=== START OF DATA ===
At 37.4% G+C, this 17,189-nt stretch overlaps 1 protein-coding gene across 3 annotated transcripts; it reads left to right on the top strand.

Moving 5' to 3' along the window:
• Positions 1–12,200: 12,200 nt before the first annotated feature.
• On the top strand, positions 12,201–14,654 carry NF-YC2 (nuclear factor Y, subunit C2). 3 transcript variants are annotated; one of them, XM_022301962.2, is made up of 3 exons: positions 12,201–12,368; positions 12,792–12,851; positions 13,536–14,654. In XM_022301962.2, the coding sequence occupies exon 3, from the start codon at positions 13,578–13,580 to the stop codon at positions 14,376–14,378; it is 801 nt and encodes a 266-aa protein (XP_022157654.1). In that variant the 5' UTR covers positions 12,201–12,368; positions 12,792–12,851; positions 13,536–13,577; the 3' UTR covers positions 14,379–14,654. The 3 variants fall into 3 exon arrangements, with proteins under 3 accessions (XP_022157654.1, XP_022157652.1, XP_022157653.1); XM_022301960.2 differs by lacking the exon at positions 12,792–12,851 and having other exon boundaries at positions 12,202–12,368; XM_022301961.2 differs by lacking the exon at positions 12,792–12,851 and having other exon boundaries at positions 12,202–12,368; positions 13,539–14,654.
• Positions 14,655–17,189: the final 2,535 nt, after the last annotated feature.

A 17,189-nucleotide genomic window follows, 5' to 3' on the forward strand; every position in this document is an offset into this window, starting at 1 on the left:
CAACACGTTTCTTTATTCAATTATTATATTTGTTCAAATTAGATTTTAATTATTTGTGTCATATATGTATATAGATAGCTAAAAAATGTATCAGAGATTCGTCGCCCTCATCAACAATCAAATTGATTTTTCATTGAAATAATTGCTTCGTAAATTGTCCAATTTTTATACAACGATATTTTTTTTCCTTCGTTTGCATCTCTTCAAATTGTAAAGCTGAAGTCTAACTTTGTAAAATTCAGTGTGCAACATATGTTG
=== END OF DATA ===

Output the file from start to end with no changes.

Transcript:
At 37.4% G+C, this 17,189-nt stretch overlaps 1 protein-coding gene across 3 annotated transcripts; it reads left to right on the top strand.

Moving 5' to 3' along the window:
• Positions 1–12,200: 12,200 nt before the first annotated feature.
• On the top strand, positions 12,201–14,654 carry NF-YC2 (nuclear factor Y, subunit C2). 3 transcript variants are annotated; one of them, XM_022301962.2, is made up of 3 exons: positions 12,201–12,368; positions 12,792–12,851; positions 13,536–14,654. In XM_022301962.2, the coding sequence occupies exon 3, from the start codon at positions 13,578–13,580 to the stop codon at positions 14,376–14,378; it is 801 nt and encodes a 266-aa protein (XP_022157654.1). In that variant the 5' UTR covers positions 12,201–12,368; positions 12,792–12,851; positions 13,536–13,577; the 3' UTR covers positions 14,379–14,654. The 3 variants fall into 3 exon arrangements, with proteins under 3 accessions (XP_022157654.1, XP_022157652.1, XP_022157653.1); XM_022301960.2 differs by lacking the exon at positions 12,792–12,851 and having other exon boundaries at positions 12,202–12,368; XM_022301961.2 differs by lacking the exon at positions 12,792–12,851 and having other exon boundaries at positions 12,202–12,368; positions 13,539–14,654.
• Positions 14,655–17,189: the final 2,535 nt, after the last annotated feature.

A 17,189-nucleotide genomic window follows, 5' to 3' on the forward strand; every position in this document is an offset into this window, starting at 1 on the left:
CAACACGTTTCTTTATTCAATTATTATATTTGTTCAAATTAGATTTTAATTATTTGTGTCATATATGTATATAGATAGCTAAAAAATGTATCAGAGATTCGTCGCCCTCATCAACAATCAAATTGATTTTTCATTGAAATAATTGCTTCGTAAATTGTCCAATTTTTATACAACGATATTTTTTTTCCTTCGTTTGCATCTCTTCAAATTGTAAAGCTGAAGTCTAACTTTGTAAAATTCAGTGTGCAACATATGTTG